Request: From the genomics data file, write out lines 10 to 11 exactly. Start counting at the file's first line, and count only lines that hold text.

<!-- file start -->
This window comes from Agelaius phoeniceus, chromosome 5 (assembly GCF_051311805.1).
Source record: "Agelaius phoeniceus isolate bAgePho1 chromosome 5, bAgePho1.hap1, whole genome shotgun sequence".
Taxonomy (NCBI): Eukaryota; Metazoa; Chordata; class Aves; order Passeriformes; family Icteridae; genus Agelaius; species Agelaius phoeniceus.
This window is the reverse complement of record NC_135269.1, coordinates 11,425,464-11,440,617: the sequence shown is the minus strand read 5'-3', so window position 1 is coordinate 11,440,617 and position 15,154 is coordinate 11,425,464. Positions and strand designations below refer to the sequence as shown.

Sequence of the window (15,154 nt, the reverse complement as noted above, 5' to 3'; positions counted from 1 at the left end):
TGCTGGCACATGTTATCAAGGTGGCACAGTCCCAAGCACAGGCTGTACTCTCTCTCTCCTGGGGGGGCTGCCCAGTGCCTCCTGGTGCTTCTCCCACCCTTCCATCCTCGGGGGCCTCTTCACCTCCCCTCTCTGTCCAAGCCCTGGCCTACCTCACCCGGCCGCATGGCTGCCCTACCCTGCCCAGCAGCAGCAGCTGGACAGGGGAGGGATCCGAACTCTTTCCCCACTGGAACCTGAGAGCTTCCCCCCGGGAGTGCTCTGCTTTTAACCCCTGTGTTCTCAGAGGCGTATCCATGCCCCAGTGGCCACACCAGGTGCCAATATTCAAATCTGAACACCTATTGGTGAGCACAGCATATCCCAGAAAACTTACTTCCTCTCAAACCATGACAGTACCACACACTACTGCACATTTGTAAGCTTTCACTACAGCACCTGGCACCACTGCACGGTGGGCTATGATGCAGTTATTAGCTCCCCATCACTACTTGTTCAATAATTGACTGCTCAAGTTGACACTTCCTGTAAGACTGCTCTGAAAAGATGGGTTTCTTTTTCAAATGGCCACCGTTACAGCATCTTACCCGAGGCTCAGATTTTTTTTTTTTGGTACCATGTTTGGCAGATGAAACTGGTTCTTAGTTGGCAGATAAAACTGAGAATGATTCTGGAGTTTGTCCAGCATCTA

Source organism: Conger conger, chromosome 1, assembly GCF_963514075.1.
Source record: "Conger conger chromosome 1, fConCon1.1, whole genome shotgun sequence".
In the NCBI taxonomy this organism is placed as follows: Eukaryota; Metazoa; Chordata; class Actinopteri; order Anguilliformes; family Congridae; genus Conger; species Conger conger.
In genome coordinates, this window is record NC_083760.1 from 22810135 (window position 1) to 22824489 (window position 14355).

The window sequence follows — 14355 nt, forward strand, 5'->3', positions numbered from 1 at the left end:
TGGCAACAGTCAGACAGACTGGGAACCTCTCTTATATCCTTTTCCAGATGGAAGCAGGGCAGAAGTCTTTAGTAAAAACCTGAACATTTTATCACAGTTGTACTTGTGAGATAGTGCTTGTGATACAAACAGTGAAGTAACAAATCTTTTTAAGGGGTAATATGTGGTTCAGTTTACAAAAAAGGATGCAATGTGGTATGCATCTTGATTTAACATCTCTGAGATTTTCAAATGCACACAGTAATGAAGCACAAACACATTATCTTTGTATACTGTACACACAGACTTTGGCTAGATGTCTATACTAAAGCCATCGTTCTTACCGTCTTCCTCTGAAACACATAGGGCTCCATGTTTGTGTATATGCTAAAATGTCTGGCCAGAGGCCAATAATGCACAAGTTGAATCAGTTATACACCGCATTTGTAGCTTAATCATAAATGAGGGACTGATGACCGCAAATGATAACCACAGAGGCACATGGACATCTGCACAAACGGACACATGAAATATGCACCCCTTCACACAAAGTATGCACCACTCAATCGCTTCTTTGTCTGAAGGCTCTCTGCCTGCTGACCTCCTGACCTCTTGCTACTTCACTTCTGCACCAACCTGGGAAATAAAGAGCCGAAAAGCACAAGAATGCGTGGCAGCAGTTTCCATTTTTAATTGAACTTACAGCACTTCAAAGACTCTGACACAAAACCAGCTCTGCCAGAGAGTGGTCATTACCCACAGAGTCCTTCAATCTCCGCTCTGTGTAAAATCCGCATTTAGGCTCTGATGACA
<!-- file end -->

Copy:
In genome coordinates, this window is record NC_083760.1 from 22810135 (window position 1) to 22824489 (window position 14355).

The window sequence follows — 14355 nt, forward strand, 5'->3', positions numbered from 1 at the left end: